Android OS Fragmentation Not Bad, But Hardware Issues Remain
According to recent January 2011 reports on the Android Developer site, Android may not be as fragmented as initially thought. The stats show that 87.4 percent of users are at least on an Android version 2.1 or higher, which means legacy devices may not be a support or fragmentation issue. What are the implications? Read on…
Check out the numbers on the right, which are as of Jan. 4, 2011. The Android Developer site updates these figures every 14 days or so. The numbers, which show that 35.5 percent of Android devices are running Android 2.1 and 51.8 percent are running Android 2.2, are good news for the Android development community. What’s more, it shows that carriers or users are updating their devices to the latest and greatest operating systems and the support for the structure of Android OS is solid. It may also imply that device manufacturers are wising up, instead of shipping Android devices with outdated versions of the dynamic OS.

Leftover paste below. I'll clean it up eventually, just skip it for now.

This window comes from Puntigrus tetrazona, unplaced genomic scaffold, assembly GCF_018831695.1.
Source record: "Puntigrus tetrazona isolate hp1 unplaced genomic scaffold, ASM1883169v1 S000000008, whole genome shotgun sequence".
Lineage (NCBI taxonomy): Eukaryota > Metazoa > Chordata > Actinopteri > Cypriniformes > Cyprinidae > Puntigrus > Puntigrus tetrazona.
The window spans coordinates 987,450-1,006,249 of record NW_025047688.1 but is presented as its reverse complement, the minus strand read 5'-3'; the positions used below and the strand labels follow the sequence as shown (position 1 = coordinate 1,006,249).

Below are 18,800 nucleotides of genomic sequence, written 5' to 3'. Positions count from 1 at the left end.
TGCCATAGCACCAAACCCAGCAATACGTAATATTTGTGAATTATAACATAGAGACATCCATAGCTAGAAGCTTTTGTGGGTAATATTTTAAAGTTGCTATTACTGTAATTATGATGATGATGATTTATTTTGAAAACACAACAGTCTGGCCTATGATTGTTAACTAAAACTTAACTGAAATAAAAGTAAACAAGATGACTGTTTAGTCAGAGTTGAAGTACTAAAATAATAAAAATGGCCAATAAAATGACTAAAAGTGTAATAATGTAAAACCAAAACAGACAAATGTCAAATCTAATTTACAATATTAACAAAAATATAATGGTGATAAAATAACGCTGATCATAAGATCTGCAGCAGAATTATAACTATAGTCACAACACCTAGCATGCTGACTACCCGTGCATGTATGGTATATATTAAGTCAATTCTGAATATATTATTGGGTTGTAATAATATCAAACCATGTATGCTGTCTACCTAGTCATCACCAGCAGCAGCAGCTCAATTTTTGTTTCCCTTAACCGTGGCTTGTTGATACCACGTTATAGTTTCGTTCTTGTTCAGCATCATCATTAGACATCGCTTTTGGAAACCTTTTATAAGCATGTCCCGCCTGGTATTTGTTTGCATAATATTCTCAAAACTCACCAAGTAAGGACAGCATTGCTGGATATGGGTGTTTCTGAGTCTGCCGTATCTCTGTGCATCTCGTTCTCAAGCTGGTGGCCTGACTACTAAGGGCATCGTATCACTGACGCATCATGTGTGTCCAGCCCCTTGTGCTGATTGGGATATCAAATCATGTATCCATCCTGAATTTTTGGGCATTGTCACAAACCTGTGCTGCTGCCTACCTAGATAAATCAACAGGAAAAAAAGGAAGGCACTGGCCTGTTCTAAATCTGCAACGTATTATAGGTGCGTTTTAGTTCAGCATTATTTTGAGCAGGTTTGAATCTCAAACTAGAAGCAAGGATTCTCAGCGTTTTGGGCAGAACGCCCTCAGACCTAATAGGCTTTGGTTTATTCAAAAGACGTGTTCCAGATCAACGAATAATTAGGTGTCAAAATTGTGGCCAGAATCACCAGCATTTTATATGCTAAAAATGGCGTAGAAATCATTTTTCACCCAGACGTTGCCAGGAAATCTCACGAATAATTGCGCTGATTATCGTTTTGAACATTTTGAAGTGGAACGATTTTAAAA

But while it’s nice to know that Android users aren’t using outdated software, there remains the issue of device functionality. And here’s where the fragmentation issues still persist. Not all Android handsets are created equal, so hardware fragmentation remains. Screen resolution, CPU speeds, GPU subsets, RAM and storage space all are factors that Android developers need to take into consideration when building apps.
Still, this feels analogous to everyone finally jumping on Windows 7 instead of trailing with Windows XP. Even without the same hardware, at least the operating system is being adopted up and into the future, setting standards and eliminating (some) handset confusion.